Memory Strategies For Your Nightlife And Why I Don’t Do Lucid Dreaming

Memory Strategies For Your Nightlife And Why I Don't Do Lucid DreamingPeople around the world wish they could remember their dreams. And not just remember them.

They want to remember their dreams with clarity, consistency and in ways that change their lives. Profoundly.

And although I don’t do lucid dreaming myself all that often (and try to avoid it), remembering dreams can help you feel more lucid during your waking life.

Here’s what I mean with props to my friend Stefan for his incredible lucid dreaming and memory questions:

Even with this powerful information, I wonder how many people will ever develop the skills needed to recall their dreams consistently?

If the number is low, I find that incredibly sad.

Because here’s the consequence:

Now being able to remember your dreams means you will never develop fluency in one of the world’s most prominent languages: the language of dreaming.

Worse, you will never experience the nuances and layers of experience made possible by advanced dream recall.


Why Is Remembering Dreams Just As Difficult As Lucid Dreaming?


Why is dream recall such a struggle? Many would-be dreamers blame a lack of sleep time. They don’t have enough time in bed for effective dreaming. But with proper training in dream recall, you can learn to notice yourself entering the dream world even before you’ve fallen “unconscious.”

Don’t believe the REM myth that dreaming begins at some special hour after you’re in deep sleep. The notion that dreaming only occurs during REM has never been true. In fact, you are dreaming right now but have not yet learned to see and experience it.

In short, dream recall begins by changing your definition of what counts as a dream. Then try some of these tips:

But even with an improved definition (you’re always dreaming), some still claim that dream recall is too hard. And no doubt. Authors on the top don’t make it easy.

They teach that you should draw symbols on your hand, practice “reality checking” and engage in other tedious methods. The truth is that you don’t need to artificially create “triggers.” There are better ways, more enlightening and elucidating ways, and ways that can improve all aspects of your life.

So what helps with dream recall?

1. A Dedicated Memory Strategy For Remembering Your Dreams

Strategy starts with motivation, so before you start, please make sure that you really want to remember your dreams. It’s an important consideration because you learn a lot about yourself when you recall dreams at an advanced level.

And you motivation requires method if you’re going to experience real gains as you stretch your memory muscles.

2. Believe That Dream Memory Strategies Will Work For You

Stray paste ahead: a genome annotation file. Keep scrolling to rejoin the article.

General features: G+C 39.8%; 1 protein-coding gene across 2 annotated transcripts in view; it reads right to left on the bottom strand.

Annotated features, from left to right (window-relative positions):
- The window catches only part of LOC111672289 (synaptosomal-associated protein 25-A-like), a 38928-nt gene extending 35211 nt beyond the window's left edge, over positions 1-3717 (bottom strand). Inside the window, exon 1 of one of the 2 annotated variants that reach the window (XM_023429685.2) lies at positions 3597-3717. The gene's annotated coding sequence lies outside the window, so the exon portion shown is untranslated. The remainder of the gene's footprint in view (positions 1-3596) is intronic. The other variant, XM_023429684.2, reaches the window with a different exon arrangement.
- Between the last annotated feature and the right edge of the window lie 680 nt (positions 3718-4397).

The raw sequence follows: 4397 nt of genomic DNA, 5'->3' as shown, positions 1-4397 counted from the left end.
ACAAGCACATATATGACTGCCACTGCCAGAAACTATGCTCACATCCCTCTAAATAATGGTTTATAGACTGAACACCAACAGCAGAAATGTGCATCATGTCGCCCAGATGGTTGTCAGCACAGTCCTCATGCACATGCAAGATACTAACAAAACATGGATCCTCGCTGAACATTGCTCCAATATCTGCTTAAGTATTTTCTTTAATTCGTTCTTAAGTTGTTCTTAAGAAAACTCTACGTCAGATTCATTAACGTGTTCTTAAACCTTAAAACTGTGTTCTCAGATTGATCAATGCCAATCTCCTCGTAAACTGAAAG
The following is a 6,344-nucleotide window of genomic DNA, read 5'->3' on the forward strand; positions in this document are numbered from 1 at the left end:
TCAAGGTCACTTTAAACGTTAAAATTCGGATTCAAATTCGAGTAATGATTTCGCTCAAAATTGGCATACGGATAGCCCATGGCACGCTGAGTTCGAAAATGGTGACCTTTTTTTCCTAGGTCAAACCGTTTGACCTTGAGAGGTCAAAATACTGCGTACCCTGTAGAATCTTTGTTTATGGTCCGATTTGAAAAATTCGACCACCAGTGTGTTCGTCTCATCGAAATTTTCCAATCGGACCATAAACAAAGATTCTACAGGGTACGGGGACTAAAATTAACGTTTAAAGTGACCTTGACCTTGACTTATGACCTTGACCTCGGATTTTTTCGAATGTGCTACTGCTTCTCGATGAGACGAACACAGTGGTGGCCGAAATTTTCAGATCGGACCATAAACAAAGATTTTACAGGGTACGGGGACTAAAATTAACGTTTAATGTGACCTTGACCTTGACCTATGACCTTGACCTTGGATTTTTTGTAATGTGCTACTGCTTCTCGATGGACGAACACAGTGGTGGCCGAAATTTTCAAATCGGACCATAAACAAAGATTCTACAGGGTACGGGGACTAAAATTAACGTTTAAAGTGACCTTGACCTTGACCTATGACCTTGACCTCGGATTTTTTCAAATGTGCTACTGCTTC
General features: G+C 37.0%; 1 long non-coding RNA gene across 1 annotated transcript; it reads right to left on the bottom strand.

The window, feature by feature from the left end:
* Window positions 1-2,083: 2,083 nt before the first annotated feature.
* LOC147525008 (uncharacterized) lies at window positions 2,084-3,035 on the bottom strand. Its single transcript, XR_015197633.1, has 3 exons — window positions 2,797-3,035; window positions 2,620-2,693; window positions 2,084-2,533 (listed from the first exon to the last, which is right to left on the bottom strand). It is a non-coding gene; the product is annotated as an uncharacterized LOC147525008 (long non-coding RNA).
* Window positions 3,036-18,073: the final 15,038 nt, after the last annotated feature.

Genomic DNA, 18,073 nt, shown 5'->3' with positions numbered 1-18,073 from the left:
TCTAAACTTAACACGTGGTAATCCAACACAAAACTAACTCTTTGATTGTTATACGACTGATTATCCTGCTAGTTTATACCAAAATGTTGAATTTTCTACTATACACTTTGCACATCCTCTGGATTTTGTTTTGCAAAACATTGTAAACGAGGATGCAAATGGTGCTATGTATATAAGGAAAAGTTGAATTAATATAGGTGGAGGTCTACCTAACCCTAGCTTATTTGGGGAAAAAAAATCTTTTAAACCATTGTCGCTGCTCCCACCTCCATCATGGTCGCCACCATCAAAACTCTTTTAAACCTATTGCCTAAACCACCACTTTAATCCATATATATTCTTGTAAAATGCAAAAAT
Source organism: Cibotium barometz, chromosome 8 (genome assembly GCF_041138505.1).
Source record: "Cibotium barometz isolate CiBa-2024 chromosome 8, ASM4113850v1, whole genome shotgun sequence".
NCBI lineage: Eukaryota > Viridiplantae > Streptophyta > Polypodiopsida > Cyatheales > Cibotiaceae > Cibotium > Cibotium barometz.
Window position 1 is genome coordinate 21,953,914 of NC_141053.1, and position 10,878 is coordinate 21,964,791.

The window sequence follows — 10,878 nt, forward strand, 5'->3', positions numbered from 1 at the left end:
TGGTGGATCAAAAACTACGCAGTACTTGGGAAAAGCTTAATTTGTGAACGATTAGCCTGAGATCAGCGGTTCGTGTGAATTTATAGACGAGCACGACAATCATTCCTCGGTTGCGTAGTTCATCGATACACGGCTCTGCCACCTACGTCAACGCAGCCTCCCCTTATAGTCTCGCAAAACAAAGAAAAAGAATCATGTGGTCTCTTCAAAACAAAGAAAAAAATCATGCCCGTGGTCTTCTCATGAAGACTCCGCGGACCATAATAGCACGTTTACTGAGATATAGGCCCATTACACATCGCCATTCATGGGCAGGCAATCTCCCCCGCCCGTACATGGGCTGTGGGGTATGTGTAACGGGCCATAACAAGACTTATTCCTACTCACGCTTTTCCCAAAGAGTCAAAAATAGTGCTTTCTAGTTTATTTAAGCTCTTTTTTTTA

People often tell me that they cannot remember any dreams. They never have and never will.

But such statements usually come from disbelief. Dream recall has been going on for thousands of years using different techniques. If you can accept that you’re not different than anyone else, your memory will amaze you with what you can achieve.

Try out the main technique discussed in this episode of the podcast and you will marvel at the progress you’ll make.

3. Stop Thinking That Memory Strategies Are Too Much Work

You will need 1-5 minutes every morning to practice the dream recall technique talked about in this podcast. There’s nothing to it. You only have to do it over a period of two or three days to get results. Often, you’ll get results as soon as the next day.

The best part is that once you start, dream recall will serve your life in many ways.

So I have a suggestion for you before you finish the podcast and start your journey toward advanced dream memorization skills.

Believe in yourself.

When I started working on dream recall, I told myself it wouldn’t work. I wasted a lot of time with this false belief.

But once I settled into the practice, dream recall hooked me. Now I’ve got a YouTube playlist all about the practice:

The ability to remember your dreams with near-100% accuracy creates wonderful things for you. And it opened the world’s doors for me. It also healed me in many ways and changed how I view reality. As a result of dream recall, I am more a positive, productive and contributing member of society. And I’m confident that becoming an effective dream memorizer will do the same for you.

Please note that I’m not talking about anything “New Agey” or “NLP-ish.” I base the dream recall techniques and related approaches I teach on scientifically demonstrated principles known to increase the happiness of individuals.

Dreams remain essential to the human experience. And those with an advanced ability to engage with their dreams experience greater pleasure and more interesting lives.

So I hope that you will take the time to practice dream recall after listening to this episode of the Magnetic Memory Method Podcast. And if it changes how you think about lucid dreaming, let me know. You can also check out the Magnetic Memory Method Masterclass for more information about advanced dream recall.

Further Resources

Lucid dream article on Wikipedia

A dreamy article about using movies and series as Memory Palaces

4 Responses to " Memory Strategies For Your Nightlife And Why I Don’t Do Lucid Dreaming "

  1. jano says: